What is Chlamydia Infection?

Bhavna Singh   by Bhavna Singh, MS, Biotechnology    Last updated on October 3, 2019,

Chlamydia Disease Overview

Chlamydia infection often referred as Chlamydia, is a sexually transmitted disease caused by the bacterium Chlamydia Trachomatis. The bacterium Chlamydia Trachomatis occur only in humans. It is the most common sexually transmitted infection (STI) and can infect both men and women. This disease can spread during vaginal, oral or anal sex. The person doesn’t need to experience penetration in order to get it.


bacterium chlamydia trachomatis chlamydia overview


Touching genitals of an infected person can also transmit this disease. Also, it can be passed from an infected mother to the baby during delivery. The infection is carried in bodily fluids like precum, semen and vaginal fluids.

Women can get chlamydia in the cervix, rectum and throat while men can get Chlamydia in the urethra (inside penis), rectum and throat. Thus, if a person is having unprotected sex with someone whose STI status is not known, should get tested after intercourse.

Read about causes of Chlamydia.

Symptoms of Chlamydia

Most people who are infected do not show any outward symptoms in early stages. It may take a week to develop an infection. However, in later stages, it causes serious health issues.

In women, symptoms shown are vaginal discharge or urination with burning sensation while in men, symptoms may include discharge from the penis, burning sensation during urination and pain (and/or swelling) in both the testicles.

This bacterial infection can spread to the upper genital tract in women thus causing pelvic inflammatory disease (PID) which results in infertility or ectopic pregnancy.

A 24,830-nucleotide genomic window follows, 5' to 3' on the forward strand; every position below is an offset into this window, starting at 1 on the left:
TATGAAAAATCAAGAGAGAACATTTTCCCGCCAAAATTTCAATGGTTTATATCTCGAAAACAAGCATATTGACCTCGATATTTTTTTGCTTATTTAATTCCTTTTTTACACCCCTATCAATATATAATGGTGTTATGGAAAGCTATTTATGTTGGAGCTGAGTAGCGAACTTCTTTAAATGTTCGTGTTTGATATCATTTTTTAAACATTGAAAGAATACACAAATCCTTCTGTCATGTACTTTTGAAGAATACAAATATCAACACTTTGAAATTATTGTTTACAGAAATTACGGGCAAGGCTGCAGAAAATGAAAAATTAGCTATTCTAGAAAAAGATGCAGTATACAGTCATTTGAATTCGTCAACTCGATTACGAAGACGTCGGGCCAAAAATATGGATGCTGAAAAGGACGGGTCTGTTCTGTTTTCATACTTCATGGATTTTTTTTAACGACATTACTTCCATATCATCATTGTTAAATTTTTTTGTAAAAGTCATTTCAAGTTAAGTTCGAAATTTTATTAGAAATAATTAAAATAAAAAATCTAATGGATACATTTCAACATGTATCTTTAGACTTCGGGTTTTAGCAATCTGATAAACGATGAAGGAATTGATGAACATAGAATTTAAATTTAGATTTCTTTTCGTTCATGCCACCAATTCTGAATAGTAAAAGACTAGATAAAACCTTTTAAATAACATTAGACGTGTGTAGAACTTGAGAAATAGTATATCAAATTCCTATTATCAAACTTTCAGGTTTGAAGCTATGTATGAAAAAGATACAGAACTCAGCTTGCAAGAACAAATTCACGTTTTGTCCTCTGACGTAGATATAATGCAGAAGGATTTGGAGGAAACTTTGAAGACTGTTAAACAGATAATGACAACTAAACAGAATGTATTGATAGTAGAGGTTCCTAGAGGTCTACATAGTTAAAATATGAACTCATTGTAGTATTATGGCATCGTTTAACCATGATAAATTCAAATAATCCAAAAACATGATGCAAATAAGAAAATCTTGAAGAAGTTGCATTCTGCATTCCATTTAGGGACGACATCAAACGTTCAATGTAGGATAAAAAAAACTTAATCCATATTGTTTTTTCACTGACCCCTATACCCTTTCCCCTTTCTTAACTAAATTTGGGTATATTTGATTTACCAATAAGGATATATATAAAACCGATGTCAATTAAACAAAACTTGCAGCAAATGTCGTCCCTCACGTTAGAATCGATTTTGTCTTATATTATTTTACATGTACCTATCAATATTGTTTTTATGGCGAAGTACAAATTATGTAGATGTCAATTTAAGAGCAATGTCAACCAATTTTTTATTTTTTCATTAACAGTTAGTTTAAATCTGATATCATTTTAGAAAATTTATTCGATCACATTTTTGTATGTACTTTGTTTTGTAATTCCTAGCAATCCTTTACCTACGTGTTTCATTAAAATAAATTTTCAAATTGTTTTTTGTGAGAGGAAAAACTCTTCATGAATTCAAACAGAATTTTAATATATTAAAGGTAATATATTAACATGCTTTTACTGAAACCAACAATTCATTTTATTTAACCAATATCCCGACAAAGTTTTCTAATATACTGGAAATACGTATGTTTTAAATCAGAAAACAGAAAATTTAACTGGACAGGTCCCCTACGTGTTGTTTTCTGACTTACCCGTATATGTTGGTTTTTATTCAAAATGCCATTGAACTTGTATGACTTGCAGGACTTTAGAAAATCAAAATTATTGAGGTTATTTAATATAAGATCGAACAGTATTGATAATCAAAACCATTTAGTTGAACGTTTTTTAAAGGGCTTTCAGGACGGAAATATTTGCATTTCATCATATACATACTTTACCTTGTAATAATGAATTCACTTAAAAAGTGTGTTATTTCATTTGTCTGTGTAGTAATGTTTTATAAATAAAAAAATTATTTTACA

The person may also suffer from an eye infection which is quite uncommon. Eye infection can spread by personal contact, flies and contaminated towel in areas with poor sanitation.

Read more about symptoms of Chlamydia.

Diagnosis and Treatment

Diagnosis is done often by screening and is recommended for sexually active people. Testing is done on the swab from cervix, vagina or urethra or from urine. At times, rectal and mouth swabs are also used to diagnose infection in localized areas.

Oral antibiotics (azithromycin or doxycycline) in multiple doses or just one dose are given as medications in chlamydia. Erythromycin or azithromycin is recommended for babies and for pregnant women.

Read more about treatment of Chlamydia.

Read more about diagnosis of Chlamydia.

Prevention of Chlamydia

Prevention can be done by having sex only with one partner who is not infected and by using condoms (dental dams in case of oral sex) while having sex.

An infected person is generally advised not to have sex for about seven days or until free from symptoms.

Along with Chlamydia, HIV, syphilis and gonorrhea should be tested.

Statistics (Facts about Chlamydia)

Chlamydia is one of the most commonly transmitted infections. Worldwide, about 4.2 % of women and about 2.7% of men are affected with this disease. 

According to a report in 2015, about 61 million new cases were reported globally and in the United States and India, about 1.4 million and 1 million cases were reported respectively.

These infections are most commonly reported in people between the age group of 15 to 25 and were more common in women.

In the year 2015, about 200 people died of Chlamydia globally.

Am I at risk for Chlamydia?

Though women are more likely to get infected, men and women both are at risk. If a person has sex with more than one partner, he/she is at risk. The rate of infection is highest in young women and this may be because their cervical cells are immature and vulnerable to infection.

Doctors generally recommend that all sexually active women should get themselves tested every year for chlamydia. Having a past history of any sexually transmitted disease lowers the resistance against chlamydia. Read about diagnosing Chlamydia disease.

Bhavna Singh

Bhavna Singh is a biotechnologist with a special interest in molecular biology, genetic engineering, recombinant DNA technology, and biochemistry. She pursued her Master’s degree in Biotechnology from Gautam Buddha University, Greater Noida. Bhavna has also worked as a Research Fellow at Indian Agricultural Research Institute (IARI), New Delhi.

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